Identifying the Red Tail

Are they red-tailed hawks?

Are they red-tailed hawks?

The  red feathers are starting to fan out

The red feathers are starting to fan out

Notice the distinctive red tail feathers

Notice the distinctive red tail feathers

I have trouble identifying hawks because they all seem to look so similar. Looking for clues to a raptor’s identity — by zeroing in on features such as size, shape, coloring, stripes on the feathers or behavior — doesn’t always help me figure out what I’ve seen. Factor in distance or poor lighting and it’s even more difficult; if the hawk is a fledgling or a juvenile, “fuh-gedda-boud-dit!” The young ones are almost impossible for me to distinguish. Despite my difficulty ID’ing hawks, there is one type that is not too difficult to determine from the rear.

The red-tailed hawk is aptly named for its distinctively colored reddish tail feathers. Like many other hawks, the body and wings are brown and the breast is lightly speckled, but the color of the tail really stands out. It’s especially noticeable when the feathers are fanned in flight.

About a month ago, I saw two hawks perched high in a tree. I was uncertain about their identity, although I assumed they were red-tailed hawks because they are so common in my area. Once the hawks began to fly though, the red-brown tail was clearly evident. When you are out and about, look for the red tail to identify the red-tailed hawk.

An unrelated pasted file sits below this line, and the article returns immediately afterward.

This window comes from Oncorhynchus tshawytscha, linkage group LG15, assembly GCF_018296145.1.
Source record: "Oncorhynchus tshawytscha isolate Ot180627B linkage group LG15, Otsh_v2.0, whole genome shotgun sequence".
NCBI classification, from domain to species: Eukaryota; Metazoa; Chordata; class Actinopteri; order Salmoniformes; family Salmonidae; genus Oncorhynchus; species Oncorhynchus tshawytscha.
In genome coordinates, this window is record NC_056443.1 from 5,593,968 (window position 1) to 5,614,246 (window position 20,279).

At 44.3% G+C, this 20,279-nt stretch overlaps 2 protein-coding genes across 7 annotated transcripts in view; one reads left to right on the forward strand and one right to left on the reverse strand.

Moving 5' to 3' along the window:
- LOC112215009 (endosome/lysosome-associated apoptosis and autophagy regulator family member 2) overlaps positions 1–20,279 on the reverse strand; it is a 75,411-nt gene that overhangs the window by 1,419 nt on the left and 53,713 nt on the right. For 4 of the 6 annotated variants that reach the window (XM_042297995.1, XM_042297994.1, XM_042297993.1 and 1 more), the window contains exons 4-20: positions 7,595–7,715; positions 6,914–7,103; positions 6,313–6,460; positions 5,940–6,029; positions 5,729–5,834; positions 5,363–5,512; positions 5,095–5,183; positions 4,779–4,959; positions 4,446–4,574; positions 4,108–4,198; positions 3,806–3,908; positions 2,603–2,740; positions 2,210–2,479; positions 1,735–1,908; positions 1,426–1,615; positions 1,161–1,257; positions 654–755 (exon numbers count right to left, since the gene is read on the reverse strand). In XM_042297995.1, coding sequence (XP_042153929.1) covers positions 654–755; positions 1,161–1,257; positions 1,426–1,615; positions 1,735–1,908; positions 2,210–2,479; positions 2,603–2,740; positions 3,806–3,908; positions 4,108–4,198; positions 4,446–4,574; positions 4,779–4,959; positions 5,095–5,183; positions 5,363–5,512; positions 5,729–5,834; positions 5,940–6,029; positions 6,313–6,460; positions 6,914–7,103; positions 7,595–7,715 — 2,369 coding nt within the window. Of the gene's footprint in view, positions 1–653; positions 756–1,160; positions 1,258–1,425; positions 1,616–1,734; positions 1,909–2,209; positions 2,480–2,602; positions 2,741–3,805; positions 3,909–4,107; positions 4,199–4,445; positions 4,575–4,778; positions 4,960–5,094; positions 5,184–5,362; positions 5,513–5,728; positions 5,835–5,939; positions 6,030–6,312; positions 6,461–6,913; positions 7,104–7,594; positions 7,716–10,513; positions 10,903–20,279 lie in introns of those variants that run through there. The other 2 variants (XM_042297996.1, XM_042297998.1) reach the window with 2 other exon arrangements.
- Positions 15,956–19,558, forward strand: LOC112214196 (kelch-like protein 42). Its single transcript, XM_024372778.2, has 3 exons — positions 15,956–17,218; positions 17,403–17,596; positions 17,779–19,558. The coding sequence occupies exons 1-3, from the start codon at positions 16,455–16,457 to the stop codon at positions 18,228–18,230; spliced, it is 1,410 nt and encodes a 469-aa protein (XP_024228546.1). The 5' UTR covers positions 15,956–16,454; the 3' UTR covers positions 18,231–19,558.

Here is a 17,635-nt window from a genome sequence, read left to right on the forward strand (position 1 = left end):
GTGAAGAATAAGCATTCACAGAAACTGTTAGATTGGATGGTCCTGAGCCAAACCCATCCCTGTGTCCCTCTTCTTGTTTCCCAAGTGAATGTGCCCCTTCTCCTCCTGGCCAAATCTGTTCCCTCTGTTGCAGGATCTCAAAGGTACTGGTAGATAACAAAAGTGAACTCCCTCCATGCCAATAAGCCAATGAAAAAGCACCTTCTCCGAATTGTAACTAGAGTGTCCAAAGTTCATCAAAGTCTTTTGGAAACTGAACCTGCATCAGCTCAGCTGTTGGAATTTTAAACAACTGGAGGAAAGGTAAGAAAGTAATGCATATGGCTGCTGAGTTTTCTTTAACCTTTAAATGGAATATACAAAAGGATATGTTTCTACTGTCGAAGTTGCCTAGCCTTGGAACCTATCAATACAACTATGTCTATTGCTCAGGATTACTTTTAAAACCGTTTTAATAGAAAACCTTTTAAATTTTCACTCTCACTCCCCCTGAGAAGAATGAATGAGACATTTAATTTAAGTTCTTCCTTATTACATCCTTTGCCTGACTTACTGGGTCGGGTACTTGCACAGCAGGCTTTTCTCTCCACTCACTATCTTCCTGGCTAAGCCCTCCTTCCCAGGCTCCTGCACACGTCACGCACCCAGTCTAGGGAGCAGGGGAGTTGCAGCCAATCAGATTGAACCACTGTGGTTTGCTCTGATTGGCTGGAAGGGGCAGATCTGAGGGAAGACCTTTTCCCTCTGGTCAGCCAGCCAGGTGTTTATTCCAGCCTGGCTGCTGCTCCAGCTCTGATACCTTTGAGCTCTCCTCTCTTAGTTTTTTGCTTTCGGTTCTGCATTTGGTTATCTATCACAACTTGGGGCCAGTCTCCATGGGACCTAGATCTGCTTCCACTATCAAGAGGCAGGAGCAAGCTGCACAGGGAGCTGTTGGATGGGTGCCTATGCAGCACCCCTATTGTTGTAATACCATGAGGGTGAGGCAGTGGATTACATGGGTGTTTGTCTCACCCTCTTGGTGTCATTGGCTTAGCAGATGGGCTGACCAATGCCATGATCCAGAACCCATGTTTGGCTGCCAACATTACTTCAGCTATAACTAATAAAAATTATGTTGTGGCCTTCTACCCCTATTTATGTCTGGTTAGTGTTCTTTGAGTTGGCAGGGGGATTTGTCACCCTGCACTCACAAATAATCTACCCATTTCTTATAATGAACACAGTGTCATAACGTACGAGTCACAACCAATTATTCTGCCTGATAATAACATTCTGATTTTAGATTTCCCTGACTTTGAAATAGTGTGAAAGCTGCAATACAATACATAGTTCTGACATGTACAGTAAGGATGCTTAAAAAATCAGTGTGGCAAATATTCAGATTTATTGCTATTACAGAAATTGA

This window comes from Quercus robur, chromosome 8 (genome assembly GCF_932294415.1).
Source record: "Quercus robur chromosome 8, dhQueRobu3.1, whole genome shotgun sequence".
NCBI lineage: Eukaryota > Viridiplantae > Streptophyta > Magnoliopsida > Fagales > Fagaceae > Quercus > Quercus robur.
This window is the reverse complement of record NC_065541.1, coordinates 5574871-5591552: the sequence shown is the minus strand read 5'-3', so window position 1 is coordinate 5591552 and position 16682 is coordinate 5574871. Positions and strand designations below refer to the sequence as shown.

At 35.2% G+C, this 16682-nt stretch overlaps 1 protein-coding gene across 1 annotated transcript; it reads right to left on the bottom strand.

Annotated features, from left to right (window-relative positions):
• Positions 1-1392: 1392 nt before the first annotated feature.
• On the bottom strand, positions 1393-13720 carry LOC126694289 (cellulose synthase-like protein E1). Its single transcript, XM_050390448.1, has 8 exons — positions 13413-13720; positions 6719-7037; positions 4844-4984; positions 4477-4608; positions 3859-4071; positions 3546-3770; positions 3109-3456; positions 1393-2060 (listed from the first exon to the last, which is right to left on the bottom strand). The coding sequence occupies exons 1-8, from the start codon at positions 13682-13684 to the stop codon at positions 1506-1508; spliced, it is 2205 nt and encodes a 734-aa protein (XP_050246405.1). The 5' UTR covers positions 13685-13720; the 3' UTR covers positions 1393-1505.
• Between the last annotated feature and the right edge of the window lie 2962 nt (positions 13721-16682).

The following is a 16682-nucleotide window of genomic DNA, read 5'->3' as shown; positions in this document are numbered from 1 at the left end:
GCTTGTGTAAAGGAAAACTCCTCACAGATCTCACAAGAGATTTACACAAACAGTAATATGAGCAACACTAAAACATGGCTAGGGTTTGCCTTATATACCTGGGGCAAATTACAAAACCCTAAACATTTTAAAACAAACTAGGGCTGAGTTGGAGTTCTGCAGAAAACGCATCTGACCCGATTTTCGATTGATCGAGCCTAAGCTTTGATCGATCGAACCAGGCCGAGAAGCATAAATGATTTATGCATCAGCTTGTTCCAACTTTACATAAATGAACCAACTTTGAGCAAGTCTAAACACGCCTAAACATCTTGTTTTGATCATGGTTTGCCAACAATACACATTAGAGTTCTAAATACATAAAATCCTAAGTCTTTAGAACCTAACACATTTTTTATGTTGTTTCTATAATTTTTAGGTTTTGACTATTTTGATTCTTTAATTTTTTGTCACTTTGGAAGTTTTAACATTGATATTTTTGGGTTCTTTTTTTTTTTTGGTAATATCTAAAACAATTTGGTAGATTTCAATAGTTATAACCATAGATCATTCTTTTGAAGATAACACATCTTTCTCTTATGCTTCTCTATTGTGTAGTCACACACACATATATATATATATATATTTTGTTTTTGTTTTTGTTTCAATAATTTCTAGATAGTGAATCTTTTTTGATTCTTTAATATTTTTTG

10 responses to “Identifying the Red Tail

  1. Nice photos! We see a lot of Red Tails sitting on the power lines. Perhaps looking for mice attracted to litter. Sometimes that doesn’t work in their favor if they swoop done in front of a car.

  2. Great photos! I learned a lot about identifying hawks by a variety of clues, including general shape and how they fly, from Pete Dunn’s Hawks in flight. Plumage is often hard to tell if lighting and distance aren’t cooperative, but that first photo of yours nails the Red Tailed identification immediately without ever seeing the tails. Reds don’t always boast such distinct belly bands these two so. No other hawk has a feature so obvious. Compare it to others with white bellies or streaked breasts, but the only one that has a white throat, a low white belly and that broadly streaked belly band between them is the red tailed.
    I’m envious of these photos.

  3. I saw two huge birds like this in a tall tree during a snowstorm and so wished I could have stopped to take a photo. Been seeing them a lot this winter.

  4. I agree, it can be tough. And Red-tailed Hawks have different color morphs which can make it confusing as well. Great post!

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